At home I've paired the Era-1 amplifier with the Greta and the vintage loudpeaker cabinet into a stereo setup and at living room volumes can get them to match quite well in level and sound. Another acoustic amplifier I was having under consideration was the Udo Roesner Da Capo 75, but that one has no speaker pole mount, is more expensive, and I like the aesthetics of the birch plywood more than a 'black box'. The H&K Era-1 and the Da Capo 75 are both designed by founders/amp-designers who earlier founded and worked at AER, which seems to be the industry standard for acoustic amplifiers, and they both too slightly different approaches in their designs and the production. The Da Capo has been designed in Germany and France but is built in Indonesia, the Era-1 is all German design and built in Germany, and the reputation for equipment built in Germany is very good in terms of workmanship, durability and service. So far I'm very happy with my choice.

So when looking for an amplifier for theremin, do consider and look into those so called acoustic amps (besides AER, high quality acoustic amps are also made by Acus and Schertler, Italian and Swiss/Italian comapanies, and perhaps there are some budget models that do work ok that I didn't have the chance to try out). The USA has also some brands specialising in acoustic amplifiation, which may budget-wise be a better choice when based across the ocean, seen from Europe.

Posted: 9/28/2021 8:15:03 PM

Joined: 10/24/2020

I think this is a very salient discussion. I have also been pretty disappointed with the sound that I get from "keyboard" amplifiers. Thankfully, I sometimes get the chance to try other amps, as I frequent a synth/theremin open-mike/synth circle thingy on a regular basis. The nice thing about the situation is that I get to try different gear in the same space, and then move around in the space as other people play with the same gear.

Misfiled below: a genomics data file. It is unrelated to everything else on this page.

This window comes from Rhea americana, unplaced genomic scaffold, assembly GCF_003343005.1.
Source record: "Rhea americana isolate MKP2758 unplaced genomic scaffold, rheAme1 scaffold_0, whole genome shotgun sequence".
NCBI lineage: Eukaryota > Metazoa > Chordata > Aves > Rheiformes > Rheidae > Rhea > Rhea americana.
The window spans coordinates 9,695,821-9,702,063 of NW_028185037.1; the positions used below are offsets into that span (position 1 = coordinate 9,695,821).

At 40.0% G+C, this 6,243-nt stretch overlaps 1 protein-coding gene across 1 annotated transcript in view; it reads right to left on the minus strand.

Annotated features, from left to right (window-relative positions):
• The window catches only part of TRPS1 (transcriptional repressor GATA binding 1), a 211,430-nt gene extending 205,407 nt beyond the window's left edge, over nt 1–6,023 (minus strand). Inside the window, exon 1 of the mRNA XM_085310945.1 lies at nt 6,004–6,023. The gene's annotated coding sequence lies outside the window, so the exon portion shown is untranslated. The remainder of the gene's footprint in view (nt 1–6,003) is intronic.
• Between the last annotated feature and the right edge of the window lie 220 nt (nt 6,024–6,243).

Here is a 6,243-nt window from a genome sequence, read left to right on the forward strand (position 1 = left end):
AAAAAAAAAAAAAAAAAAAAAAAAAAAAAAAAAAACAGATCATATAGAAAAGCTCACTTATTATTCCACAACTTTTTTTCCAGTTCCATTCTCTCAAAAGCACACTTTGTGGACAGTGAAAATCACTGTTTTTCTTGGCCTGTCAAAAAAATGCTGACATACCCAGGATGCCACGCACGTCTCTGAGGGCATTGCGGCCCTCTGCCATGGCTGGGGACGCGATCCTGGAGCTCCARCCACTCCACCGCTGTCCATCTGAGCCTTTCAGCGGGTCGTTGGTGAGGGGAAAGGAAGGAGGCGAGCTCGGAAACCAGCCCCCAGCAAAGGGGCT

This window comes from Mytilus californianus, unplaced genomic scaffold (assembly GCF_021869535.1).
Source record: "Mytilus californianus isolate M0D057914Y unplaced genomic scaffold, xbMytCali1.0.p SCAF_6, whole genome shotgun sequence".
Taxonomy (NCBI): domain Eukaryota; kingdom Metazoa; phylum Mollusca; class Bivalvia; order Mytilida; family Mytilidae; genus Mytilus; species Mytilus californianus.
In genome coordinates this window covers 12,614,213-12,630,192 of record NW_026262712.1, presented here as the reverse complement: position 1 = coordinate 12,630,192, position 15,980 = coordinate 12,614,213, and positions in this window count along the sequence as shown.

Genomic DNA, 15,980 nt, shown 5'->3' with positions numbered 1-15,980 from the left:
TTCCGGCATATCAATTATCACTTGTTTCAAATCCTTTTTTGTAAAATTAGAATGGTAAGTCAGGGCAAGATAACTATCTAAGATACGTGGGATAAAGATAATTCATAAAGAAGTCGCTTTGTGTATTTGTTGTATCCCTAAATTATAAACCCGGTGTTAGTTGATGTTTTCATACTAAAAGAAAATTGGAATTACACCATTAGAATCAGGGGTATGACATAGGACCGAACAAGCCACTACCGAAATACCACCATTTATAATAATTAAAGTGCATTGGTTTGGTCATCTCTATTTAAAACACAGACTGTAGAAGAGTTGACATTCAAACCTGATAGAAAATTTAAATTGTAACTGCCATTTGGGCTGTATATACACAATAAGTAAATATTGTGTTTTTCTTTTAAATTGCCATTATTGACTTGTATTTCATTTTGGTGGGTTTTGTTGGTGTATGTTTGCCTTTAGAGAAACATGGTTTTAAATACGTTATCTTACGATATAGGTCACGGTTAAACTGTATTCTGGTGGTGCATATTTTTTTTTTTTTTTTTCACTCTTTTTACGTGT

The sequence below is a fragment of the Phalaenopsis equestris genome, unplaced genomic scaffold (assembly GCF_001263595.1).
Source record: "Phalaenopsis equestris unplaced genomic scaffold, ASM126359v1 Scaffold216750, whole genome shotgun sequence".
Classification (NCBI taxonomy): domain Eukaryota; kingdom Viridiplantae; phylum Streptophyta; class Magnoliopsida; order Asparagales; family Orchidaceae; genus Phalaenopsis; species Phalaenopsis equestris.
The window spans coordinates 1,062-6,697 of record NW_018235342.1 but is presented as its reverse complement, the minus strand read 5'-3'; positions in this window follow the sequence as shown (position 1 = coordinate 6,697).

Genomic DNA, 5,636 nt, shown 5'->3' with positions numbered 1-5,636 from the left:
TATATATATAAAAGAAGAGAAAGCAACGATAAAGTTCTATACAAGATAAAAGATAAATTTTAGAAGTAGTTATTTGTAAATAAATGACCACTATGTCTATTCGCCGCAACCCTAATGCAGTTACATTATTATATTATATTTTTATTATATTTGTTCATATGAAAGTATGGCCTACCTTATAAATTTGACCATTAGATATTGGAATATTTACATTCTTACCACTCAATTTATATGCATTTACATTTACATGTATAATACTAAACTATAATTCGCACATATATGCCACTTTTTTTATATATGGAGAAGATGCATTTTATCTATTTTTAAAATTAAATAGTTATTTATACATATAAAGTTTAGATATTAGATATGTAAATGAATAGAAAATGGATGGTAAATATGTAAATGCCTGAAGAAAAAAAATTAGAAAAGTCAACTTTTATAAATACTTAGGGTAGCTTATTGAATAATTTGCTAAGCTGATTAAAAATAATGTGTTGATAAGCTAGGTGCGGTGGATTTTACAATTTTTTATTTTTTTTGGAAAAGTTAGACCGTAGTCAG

After a few years, I have come to the conclusion that "acoustic" amplifiers work best for the timbres that *I like* in theremin. I'm not fond of the Fishman Loudbox, as it seems to have a weird dip in response just below the midrange. In the reasonably affordable range, my favorites have been the Marshall AS50-D Acoustic amp (the chorus and reverb are very usable!) and the Boss LT60W, which is ultimately what I ended up has great response, it's very compact, and it fills a small hall admirably. It also has some really good onboard effects, which I do not typically use...but having a decent looper built into the amp is pretty awesome. It also works really well for vocals, and while I do not sing, my significant other *does*

I have found other amps and combinations that do sound better, but they are all high-dollar solutions, and the Boss is pretty reasonable at about $400. And it works triple duty as a great amp for my acoustic instruments.

It is true that the signal from most theremins is a bit too "hot" for most guitar amps, but that only holds true for amps meant for electric guitar. Acoustic-style amplifiers are meant to work with all sorts of pickups and all sorts of instruments. Many of them have a "pad" button that attenuates the signal to line level...which is also great if you're paired with another instrument or voice through the same amp, as long as the pad button works per channel.

Also, I generally found that LOWER POWER amps in the 40 to 100 W range sound better with my theremins. If you need more volume, you can mike the amp through a house system...but 60W is plenty for venues up to about 1000 people. Although the sound tends to be a bit focused in really wide spaces, so miking the amp through the stack is a good idea anyway...and the sound guy can hear the balance way better at the back than you can on the stage!

You must be logged in to post a reply. Please log in or register for a new account.